He’s alone in the room. He’s ordered dinner but he has some time yet.
It’s an ample room so he has space to stroll.
On his desk a series of phones are neatly arranged, along with some papers that arrived earlier which he has not finished reading.
On the wall across, in front of the desk, a bank of monitors show images of the war.
He’s standing in the center of the room, hands behind his back, head slightly bowed.
‘I admit… the invasion has been a mistake. I underappreciated Biden… and I overestimated the power of the Far Right in America. I clearly did not imagine that Europe would embrace America after the way that Trump had treated them.
And also grossly underestimated the will of the Ukrainian people… and that a small time comedian like Zelensky would have it in him to rise as a leader.
Those are grave mistakes on my part… and I’m not coming up with a way to undo them.’
He walks a short stretch and stops.
‘I am surprised that the Russian people have been so cooperative… so willing to believe everything I say to them. Which gives me hope that I can pull out of this hole I’ve dug myself into. But there’s no hiding from the fact that I will be a diminished leader on the world stage.’
He rubs his face slowly.
‘That hurts. I’m not winning the war. I didn’t imagine that America would be so vigorous in their defense of Ukraine. That they would be willing to spend so much money to back them up.
Why, even Republicans have joined in the effort. I missed that completely.
Biden has not got enough credit for his leadership of the western alliance…but he will… which is why I think he will be reelected… if he chooses to run… and does not fall ill.
As to Trump… he’s done… he won’t recover.
But will I?
I’ve fallen from a position of being feared, even respected… to being called a killer. And what leader from the top nations of the world will want to meet with me?
I’ll have to content myself with meeting with Viktor Orban, Modi, Xi Jinping, Erdogan, Marcos and other lesser figures.’
He turns around to see images of the bombing of a Russian depot in Crimea on the TV monitors.
‘A lot of Russians have died because of my decisions. How long will they be patient? Daria Dugin’s car was bombed. It was probably meant for Aleksandr, her father. Will they try to get to me? Yes. But I’m well protected.
Still, it won’t look good if an attempt is made on my life.’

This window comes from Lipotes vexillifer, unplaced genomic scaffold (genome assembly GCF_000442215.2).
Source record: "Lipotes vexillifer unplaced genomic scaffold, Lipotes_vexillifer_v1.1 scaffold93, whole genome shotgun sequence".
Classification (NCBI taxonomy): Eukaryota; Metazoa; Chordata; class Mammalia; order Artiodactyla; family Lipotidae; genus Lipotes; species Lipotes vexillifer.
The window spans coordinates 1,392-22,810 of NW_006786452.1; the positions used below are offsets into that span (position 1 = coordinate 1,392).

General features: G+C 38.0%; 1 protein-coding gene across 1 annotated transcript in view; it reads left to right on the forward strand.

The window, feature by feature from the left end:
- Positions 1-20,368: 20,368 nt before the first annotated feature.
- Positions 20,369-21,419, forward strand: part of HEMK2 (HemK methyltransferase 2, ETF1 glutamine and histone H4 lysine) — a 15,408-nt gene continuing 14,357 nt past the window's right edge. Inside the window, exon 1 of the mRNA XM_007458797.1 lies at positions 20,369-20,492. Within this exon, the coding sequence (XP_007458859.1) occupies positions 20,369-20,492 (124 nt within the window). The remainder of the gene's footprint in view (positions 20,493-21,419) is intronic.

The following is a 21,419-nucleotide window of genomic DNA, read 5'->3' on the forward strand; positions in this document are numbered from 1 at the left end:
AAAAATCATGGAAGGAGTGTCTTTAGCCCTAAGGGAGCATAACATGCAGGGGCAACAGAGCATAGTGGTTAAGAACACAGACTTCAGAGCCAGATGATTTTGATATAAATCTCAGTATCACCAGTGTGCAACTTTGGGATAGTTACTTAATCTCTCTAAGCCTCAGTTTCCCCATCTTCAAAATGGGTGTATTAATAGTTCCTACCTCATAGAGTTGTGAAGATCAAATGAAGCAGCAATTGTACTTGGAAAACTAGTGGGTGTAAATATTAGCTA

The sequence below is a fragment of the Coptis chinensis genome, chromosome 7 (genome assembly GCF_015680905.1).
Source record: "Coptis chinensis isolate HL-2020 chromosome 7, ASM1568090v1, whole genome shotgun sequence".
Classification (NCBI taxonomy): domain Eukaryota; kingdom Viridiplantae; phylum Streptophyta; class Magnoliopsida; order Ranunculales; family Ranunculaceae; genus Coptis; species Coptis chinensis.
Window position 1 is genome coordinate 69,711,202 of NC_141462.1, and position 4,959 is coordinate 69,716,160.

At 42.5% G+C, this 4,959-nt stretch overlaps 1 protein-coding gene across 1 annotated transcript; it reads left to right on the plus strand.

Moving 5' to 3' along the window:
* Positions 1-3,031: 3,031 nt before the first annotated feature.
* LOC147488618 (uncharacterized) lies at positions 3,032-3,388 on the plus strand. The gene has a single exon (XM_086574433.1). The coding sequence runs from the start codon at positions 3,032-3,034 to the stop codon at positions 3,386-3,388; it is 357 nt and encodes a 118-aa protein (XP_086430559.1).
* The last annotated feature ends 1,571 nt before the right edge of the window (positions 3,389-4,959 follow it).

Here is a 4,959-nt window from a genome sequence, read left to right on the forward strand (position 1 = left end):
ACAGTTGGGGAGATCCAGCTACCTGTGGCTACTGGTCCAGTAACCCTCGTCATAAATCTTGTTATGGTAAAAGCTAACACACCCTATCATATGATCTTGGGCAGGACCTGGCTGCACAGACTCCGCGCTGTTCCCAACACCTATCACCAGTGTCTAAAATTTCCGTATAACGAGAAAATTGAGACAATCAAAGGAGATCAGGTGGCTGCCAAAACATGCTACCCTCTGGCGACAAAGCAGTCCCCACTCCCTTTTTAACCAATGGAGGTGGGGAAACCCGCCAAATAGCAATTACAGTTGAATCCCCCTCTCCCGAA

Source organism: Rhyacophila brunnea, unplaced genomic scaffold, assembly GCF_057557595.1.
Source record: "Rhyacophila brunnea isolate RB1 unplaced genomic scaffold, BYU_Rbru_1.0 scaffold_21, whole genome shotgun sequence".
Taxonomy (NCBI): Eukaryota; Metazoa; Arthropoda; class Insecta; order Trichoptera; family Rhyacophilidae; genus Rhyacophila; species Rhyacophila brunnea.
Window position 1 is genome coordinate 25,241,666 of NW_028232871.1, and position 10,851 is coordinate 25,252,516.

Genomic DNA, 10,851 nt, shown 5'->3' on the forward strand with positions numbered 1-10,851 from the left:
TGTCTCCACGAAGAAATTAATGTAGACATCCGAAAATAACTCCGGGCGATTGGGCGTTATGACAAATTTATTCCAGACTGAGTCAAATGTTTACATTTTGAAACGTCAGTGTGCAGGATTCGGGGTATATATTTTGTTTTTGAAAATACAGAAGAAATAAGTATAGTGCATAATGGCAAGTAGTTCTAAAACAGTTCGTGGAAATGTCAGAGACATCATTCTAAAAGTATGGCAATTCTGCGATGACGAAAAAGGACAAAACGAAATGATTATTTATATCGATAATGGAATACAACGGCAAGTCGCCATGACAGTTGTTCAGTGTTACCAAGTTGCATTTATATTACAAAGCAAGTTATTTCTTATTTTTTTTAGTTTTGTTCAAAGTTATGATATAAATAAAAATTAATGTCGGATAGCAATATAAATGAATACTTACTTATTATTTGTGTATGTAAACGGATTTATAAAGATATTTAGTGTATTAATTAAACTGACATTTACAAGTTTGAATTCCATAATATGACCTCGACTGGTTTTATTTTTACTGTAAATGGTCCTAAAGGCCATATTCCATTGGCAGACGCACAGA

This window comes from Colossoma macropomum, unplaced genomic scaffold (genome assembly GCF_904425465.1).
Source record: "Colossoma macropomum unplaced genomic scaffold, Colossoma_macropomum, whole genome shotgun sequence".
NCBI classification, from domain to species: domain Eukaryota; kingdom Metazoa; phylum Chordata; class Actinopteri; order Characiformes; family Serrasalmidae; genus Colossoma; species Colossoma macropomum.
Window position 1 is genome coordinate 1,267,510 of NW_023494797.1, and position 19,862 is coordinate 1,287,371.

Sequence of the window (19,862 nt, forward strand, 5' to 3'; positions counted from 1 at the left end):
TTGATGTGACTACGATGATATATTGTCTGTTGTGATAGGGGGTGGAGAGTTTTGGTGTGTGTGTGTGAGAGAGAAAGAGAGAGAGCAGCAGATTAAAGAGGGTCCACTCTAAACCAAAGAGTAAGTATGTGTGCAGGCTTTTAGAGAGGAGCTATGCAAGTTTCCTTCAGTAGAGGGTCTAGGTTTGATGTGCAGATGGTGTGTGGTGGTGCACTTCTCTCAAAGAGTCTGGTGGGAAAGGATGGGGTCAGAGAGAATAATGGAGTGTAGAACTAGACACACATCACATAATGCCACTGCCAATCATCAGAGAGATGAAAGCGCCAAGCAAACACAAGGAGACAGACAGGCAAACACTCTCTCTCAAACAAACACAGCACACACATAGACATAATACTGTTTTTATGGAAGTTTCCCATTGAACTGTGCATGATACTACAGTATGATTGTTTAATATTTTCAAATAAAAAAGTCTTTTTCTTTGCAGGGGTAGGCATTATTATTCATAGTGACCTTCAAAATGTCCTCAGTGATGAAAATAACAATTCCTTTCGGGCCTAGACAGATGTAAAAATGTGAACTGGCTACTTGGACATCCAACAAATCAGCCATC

He walks a few paces forward.
‘What options do I have? The way things are going, I don’t think we can beat the Ukrainians. Not with their motivation to fight and their help from the West.
I have talked about using nuclear weapons but if I do, retaliation will come. Xi has been very clear that it would be a bad choice.
But there are other things I could try… like targeting Zelensky himself and bringing him here, if he survives. I’ve had a hit squad training for that purpose for a while.
It would be demoralizing for his people. In the confusion, we push forward, gain more territory and right away ask for negotiations to end the war. So we split Ukraine. Having gained territory I can call it a victory.
I then offer to resume gas shipments at lower prices and that would relieve pressure on Europe.
As to Zelensky, I’d keep him as a hostage… put him on trial for crimes against humanity.’
He walks forward a few more steps, looking up now, more confident.
‘I’ll never regain the world standing I had but… so long as Russians want me, I’ll be their leader.’
A call comes in announcing that dinner is ready. He buzzes in the waitress, Hanna, who brings in the dishes and sets them on his desk. She bows, turns and leaves.
‘I’ve diminished myself as a man by my own hand and yet… I still see a future for myself.’
‘Sooner or later… some courageous Russians will encircle my bunker and tell me it’s all over. Just go into retirement, Mr Putin. It could be anybody… anybody with the guts to risk their lives. I know they’re out there… waiting for the right moment to strike. But they’ll have to be good… very good.’
He sits down to eat. He inspects the bottle of wine and opens it. In the last couple of months he’s only been drinking wines from 1999. The year he first became prime minister. He pours himself a glass, swirls the wine, then raises the glass for a toast.
‘To my future. To never giving up’.
He drinks. ‘Delicious.’
He turns off the monitors on the wall and looks at his music selection. He picks Tchaikovsky. His 1812 Overture. The Story of Napoleon’s defeat by the Russian army.
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